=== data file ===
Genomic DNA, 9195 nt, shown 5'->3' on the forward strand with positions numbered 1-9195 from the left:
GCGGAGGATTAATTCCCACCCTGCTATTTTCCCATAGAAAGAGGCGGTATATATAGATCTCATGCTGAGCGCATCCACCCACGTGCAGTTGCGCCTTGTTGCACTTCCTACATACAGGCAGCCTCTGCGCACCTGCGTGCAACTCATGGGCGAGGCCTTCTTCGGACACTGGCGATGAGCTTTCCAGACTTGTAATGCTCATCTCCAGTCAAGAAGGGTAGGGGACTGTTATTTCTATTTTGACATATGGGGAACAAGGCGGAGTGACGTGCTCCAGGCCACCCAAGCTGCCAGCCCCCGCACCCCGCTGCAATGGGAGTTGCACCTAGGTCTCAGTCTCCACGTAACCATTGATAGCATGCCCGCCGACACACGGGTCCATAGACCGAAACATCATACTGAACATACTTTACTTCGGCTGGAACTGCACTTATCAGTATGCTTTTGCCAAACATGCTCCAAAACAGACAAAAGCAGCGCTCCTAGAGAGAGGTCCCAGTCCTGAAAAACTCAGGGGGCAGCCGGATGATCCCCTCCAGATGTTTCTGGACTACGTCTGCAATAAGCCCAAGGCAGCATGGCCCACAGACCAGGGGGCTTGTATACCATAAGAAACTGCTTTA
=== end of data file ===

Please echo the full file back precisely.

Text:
Genomic DNA, 9195 nt, shown 5'->3' on the forward strand with positions numbered 1-9195 from the left:
GCGGAGGATTAATTCCCACCCTGCTATTTTCCCATAGAAAGAGGCGGTATATATAGATCTCATGCTGAGCGCATCCACCCACGTGCAGTTGCGCCTTGTTGCACTTCCTACATACAGGCAGCCTCTGCGCACCTGCGTGCAACTCATGGGCGAGGCCTTCTTCGGACACTGGCGATGAGCTTTCCAGACTTGTAATGCTCATCTCCAGTCAAGAAGGGTAGGGGACTGTTATTTCTATTTTGACATATGGGGAACAAGGCGGAGTGACGTGCTCCAGGCCACCCAAGCTGCCAGCCCCCGCACCCCGCTGCAATGGGAGTTGCACCTAGGTCTCAGTCTCCACGTAACCATTGATAGCATGCCCGCCGACACACGGGTCCATAGACCGAAACATCATACTGAACATACTTTACTTCGGCTGGAACTGCACTTATCAGTATGCTTTTGCCAAACATGCTCCAAAACAGACAAAAGCAGCGCTCCTAGAGAGAGGTCCCAGTCCTGAAAAACTCAGGGGGCAGCCGGATGATCCCCTCCAGATGTTTCTGGACTACGTCTGCAATAAGCCCAAGGCAGCATGGCCCACAGACCAGGGGGCTTGTATACCATAAGAAACTGCTTTA